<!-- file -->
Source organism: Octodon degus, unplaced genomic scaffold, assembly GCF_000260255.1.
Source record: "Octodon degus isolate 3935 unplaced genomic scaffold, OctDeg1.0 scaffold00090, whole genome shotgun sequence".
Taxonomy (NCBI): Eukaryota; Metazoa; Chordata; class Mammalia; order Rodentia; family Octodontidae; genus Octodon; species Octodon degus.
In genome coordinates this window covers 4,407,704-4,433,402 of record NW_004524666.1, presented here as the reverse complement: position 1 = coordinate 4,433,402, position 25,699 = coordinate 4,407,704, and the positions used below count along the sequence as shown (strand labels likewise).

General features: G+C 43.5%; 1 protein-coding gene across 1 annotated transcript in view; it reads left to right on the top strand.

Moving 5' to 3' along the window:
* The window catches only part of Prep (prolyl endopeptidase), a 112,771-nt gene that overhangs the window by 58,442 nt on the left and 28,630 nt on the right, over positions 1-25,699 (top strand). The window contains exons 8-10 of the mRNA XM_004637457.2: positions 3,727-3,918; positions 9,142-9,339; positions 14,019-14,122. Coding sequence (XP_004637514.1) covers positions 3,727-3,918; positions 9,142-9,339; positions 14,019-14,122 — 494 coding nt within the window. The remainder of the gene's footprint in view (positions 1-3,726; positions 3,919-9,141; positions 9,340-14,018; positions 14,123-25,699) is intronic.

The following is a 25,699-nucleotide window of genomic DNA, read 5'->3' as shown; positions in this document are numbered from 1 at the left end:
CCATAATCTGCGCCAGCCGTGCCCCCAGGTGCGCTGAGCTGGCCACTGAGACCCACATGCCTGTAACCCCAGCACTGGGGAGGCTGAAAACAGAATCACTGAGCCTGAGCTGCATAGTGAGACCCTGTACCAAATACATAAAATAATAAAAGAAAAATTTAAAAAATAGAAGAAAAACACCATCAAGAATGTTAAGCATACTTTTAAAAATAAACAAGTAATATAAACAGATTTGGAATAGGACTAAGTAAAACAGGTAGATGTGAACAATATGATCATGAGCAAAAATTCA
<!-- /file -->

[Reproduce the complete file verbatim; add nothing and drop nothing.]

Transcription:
Source organism: Octodon degus, unplaced genomic scaffold, assembly GCF_000260255.1.
Source record: "Octodon degus isolate 3935 unplaced genomic scaffold, OctDeg1.0 scaffold00090, whole genome shotgun sequence".
Taxonomy (NCBI): Eukaryota; Metazoa; Chordata; class Mammalia; order Rodentia; family Octodontidae; genus Octodon; species Octodon degus.
In genome coordinates this window covers 4,407,704-4,433,402 of record NW_004524666.1, presented here as the reverse complement: position 1 = coordinate 4,433,402, position 25,699 = coordinate 4,407,704, and the positions used below count along the sequence as shown (strand labels likewise).

General features: G+C 43.5%; 1 protein-coding gene across 1 annotated transcript in view; it reads left to right on the top strand.

Moving 5' to 3' along the window:
* The window catches only part of Prep (prolyl endopeptidase), a 112,771-nt gene that overhangs the window by 58,442 nt on the left and 28,630 nt on the right, over positions 1-25,699 (top strand). The window contains exons 8-10 of the mRNA XM_004637457.2: positions 3,727-3,918; positions 9,142-9,339; positions 14,019-14,122. Coding sequence (XP_004637514.1) covers positions 3,727-3,918; positions 9,142-9,339; positions 14,019-14,122 — 494 coding nt within the window. The remainder of the gene's footprint in view (positions 1-3,726; positions 3,919-9,141; positions 9,340-14,018; positions 14,123-25,699) is intronic.

The following is a 25,699-nucleotide window of genomic DNA, read 5'->3' as shown; positions in this document are numbered from 1 at the left end:
CCATAATCTGCGCCAGCCGTGCCCCCAGGTGCGCTGAGCTGGCCACTGAGACCCACATGCCTGTAACCCCAGCACTGGGGAGGCTGAAAACAGAATCACTGAGCCTGAGCTGCATAGTGAGACCCTGTACCAAATACATAAAATAATAAAAGAAAAATTTAAAAAATAGAAGAAAAACACCATCAAGAATGTTAAGCATACTTTTAAAAATAAACAAGTAATATAAACAGATTTGGAATAGGACTAAGTAAAACAGGTAGATGTGAACAATATGATCATGAGCAAAAATTCA